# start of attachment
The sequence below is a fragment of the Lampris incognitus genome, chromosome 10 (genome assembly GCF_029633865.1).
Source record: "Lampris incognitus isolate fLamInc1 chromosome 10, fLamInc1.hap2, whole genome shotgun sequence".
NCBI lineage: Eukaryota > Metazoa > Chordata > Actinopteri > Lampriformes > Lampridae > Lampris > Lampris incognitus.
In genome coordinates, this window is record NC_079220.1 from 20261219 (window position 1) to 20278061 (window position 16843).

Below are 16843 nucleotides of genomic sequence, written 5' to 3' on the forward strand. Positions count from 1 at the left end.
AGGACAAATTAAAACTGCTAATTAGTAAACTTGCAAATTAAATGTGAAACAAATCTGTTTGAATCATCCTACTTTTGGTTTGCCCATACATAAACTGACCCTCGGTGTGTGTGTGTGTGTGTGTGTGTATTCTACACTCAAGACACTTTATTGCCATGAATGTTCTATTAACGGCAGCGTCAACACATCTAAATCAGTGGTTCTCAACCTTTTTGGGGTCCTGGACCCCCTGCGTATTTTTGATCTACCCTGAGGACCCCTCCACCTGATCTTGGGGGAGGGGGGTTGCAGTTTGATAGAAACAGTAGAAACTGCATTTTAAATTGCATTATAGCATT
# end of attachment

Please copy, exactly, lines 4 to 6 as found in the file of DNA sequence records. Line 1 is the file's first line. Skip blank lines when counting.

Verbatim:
In genome coordinates, this window is record NC_079220.1 from 20261219 (window position 1) to 20278061 (window position 16843).

Below are 16843 nucleotides of genomic sequence, written 5' to 3' on the forward strand. Positions count from 1 at the left end.
AGGACAAATTAAAACTGCTAATTAGTAAACTTGCAAATTAAATGTGAAACAAATCTGTTTGAATCATCCTACTTTTGGTTTGCCCATACATAAACTGACCCTCGGTGTGTGTGTGTGTGTGTGTGTGTATTCTACACTCAAGACACTTTATTGCCATGAATGTTCTATTAACGGCAGCGTCAACACATCTAAATCAGTGGTTCTCAACCTTTTTGGGGTCCTGGACCCCCTGCGTATTTTTGATCTACCCTGAGGACCCCTCCACCTGATCTTGGGGGAGGGGGGTTGCAGTTTGATAGAAACAGTAGAAACTGCATTTTAAATTGCATTATAGCATT